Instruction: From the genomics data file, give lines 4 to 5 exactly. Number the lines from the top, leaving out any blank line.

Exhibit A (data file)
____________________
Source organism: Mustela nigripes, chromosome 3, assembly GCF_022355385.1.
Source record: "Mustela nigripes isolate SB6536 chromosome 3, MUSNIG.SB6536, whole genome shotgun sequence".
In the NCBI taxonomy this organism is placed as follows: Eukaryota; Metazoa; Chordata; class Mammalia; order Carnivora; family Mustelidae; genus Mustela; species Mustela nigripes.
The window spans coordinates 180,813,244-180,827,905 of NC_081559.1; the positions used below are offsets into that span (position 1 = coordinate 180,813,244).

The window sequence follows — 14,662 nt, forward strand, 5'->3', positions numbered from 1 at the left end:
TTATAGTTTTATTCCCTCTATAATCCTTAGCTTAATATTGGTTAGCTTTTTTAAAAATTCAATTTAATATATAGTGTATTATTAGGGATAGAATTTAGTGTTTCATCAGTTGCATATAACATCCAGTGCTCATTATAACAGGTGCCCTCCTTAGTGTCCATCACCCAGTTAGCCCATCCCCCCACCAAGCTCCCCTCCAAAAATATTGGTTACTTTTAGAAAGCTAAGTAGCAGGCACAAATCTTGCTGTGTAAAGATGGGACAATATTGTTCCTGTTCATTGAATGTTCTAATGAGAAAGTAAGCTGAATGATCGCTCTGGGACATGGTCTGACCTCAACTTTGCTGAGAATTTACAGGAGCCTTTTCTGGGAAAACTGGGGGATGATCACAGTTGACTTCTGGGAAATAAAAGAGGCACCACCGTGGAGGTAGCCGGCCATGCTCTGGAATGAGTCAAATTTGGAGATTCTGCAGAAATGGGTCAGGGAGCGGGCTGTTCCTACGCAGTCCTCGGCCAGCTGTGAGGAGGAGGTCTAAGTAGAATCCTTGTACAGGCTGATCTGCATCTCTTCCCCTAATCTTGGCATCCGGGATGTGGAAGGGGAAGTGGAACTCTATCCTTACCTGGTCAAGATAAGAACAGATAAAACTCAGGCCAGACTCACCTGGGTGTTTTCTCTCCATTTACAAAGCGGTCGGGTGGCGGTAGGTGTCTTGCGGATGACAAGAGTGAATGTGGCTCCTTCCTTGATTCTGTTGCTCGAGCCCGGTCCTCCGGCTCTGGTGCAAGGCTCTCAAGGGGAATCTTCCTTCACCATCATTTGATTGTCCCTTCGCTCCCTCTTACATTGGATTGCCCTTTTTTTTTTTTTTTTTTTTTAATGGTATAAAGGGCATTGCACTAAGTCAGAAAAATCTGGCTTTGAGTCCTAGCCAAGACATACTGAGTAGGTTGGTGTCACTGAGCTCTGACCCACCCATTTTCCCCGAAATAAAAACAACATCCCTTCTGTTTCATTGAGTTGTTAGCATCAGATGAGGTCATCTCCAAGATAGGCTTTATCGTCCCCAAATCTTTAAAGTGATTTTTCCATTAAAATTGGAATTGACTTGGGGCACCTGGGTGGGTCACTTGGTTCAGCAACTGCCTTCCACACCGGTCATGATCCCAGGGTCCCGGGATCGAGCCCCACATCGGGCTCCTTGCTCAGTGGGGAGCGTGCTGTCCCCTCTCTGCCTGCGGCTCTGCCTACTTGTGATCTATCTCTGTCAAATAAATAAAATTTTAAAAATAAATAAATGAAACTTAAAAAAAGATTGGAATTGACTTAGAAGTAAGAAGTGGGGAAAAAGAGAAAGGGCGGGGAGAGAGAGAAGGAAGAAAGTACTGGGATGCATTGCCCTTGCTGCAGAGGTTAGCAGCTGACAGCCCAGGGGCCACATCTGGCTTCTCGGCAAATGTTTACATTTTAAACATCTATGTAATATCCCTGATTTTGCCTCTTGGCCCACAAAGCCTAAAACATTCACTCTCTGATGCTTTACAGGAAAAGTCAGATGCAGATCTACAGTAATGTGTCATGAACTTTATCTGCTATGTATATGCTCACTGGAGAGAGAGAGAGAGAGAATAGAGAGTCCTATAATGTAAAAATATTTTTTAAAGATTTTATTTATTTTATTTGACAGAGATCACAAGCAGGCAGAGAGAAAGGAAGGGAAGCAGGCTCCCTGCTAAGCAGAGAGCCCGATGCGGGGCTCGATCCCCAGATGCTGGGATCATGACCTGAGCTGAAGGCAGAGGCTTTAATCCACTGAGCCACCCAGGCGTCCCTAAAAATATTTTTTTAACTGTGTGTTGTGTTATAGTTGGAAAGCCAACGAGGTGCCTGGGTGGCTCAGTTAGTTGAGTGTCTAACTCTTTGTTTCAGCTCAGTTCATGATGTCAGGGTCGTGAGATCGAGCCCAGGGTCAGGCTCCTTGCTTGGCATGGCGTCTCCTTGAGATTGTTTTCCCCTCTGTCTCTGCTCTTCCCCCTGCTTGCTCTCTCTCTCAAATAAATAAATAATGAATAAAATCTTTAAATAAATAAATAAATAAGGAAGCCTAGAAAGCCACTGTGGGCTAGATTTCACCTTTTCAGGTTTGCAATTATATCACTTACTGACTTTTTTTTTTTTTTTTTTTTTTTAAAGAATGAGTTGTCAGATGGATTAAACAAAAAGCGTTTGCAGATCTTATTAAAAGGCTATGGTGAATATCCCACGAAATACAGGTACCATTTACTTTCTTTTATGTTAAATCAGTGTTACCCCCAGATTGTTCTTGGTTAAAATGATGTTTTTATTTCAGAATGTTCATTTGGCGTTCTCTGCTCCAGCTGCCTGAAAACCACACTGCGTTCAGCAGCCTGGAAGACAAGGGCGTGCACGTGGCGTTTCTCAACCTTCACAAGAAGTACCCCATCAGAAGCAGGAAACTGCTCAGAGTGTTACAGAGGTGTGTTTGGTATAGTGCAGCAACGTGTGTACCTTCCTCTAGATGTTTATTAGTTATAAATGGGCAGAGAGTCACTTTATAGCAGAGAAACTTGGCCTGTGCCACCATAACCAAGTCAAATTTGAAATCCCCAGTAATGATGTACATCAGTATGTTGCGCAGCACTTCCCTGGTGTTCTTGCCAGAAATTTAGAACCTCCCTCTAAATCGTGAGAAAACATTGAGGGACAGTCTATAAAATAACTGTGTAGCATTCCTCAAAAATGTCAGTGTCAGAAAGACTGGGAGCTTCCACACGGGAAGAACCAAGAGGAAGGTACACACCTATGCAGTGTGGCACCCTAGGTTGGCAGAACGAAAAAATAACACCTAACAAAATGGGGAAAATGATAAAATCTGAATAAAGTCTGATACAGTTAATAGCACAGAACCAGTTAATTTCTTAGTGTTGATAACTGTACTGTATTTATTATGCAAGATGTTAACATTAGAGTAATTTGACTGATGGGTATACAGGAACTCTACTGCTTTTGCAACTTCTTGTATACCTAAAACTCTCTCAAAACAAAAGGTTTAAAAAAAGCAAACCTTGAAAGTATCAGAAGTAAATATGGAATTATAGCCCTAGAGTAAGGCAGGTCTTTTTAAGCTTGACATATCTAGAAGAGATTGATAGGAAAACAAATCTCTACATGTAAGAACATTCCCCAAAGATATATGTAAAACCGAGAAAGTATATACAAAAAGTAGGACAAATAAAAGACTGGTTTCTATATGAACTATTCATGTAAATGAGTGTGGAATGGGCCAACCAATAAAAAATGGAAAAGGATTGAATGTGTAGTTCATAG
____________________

The window spans coordinates 180,813,244-180,827,905 of NC_081559.1; the positions used below are offsets into that span (position 1 = coordinate 180,813,244).

The window sequence follows — 14,662 nt, forward strand, 5'->3', positions numbered from 1 at the left end: